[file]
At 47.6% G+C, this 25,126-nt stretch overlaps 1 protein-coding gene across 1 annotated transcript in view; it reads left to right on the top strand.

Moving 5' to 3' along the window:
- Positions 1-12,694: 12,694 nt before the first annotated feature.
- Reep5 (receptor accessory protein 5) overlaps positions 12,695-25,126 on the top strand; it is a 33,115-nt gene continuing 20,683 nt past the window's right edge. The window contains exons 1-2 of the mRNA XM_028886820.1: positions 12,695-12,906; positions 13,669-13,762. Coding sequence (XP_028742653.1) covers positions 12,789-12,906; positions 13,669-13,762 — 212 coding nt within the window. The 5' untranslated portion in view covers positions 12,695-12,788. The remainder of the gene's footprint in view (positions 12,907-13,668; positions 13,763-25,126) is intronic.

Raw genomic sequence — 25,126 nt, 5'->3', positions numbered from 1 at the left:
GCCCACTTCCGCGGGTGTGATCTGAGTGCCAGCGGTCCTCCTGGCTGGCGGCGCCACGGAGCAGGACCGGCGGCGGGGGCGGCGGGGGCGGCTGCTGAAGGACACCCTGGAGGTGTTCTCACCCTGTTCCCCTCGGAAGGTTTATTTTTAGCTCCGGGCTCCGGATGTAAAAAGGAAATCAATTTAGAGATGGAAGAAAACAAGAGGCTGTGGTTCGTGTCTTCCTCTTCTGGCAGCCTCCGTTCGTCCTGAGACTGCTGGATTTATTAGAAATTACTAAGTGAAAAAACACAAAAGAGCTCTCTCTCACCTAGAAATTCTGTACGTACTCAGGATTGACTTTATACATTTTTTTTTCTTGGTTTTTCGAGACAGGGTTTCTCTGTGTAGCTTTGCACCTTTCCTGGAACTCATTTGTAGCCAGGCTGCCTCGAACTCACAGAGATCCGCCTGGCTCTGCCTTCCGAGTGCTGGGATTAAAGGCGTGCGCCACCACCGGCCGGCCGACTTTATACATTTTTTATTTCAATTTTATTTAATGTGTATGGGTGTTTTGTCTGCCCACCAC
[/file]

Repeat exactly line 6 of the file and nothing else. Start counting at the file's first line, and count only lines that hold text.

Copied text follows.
GCCCACTTCCGCGGGTGTGATCTGAGTGCCAGCGGTCCTCCTGGCTGGCGGCGCCACGGAGCAGGACCGGCGGCGGGGGCGGCGGGGGCGGCTGCTGAAGGACACCCTGGAGGTGTTCTCACCCTGTTCCCCTCGGAAGGTTTATTTTTAGCTCCGGGCTCCGGATGTAAAAAGGAAATCAATTTAGAGATGGAAGAAAACAAGAGGCTGTGGTTCGTGTCTTCCTCTTCTGGCAGCCTCCGTTCGTCCTGAGACTGCTGGATTTATTAGAAATTACTAAGTGAAAAAACACAAAAGAGCTCTCTCTCACCTAGAAATTCTGTACGTACTCAGGATTGACTTTATACATTTTTTTTTCTTGGTTTTTCGAGACAGGGTTTCTCTGTGTAGCTTTGCACCTTTCCTGGAACTCATTTGTAGCCAGGCTGCCTCGAACTCACAGAGATCCGCCTGGCTCTGCCTTCCGAGTGCTGGGATTAAAGGCGTGCGCCACCACCGGCCGGCCGACTTTATACATTTTTTATTTCAATTTTATTTAATGTGTATGGGTGTTTTGTCTGCCCACCAC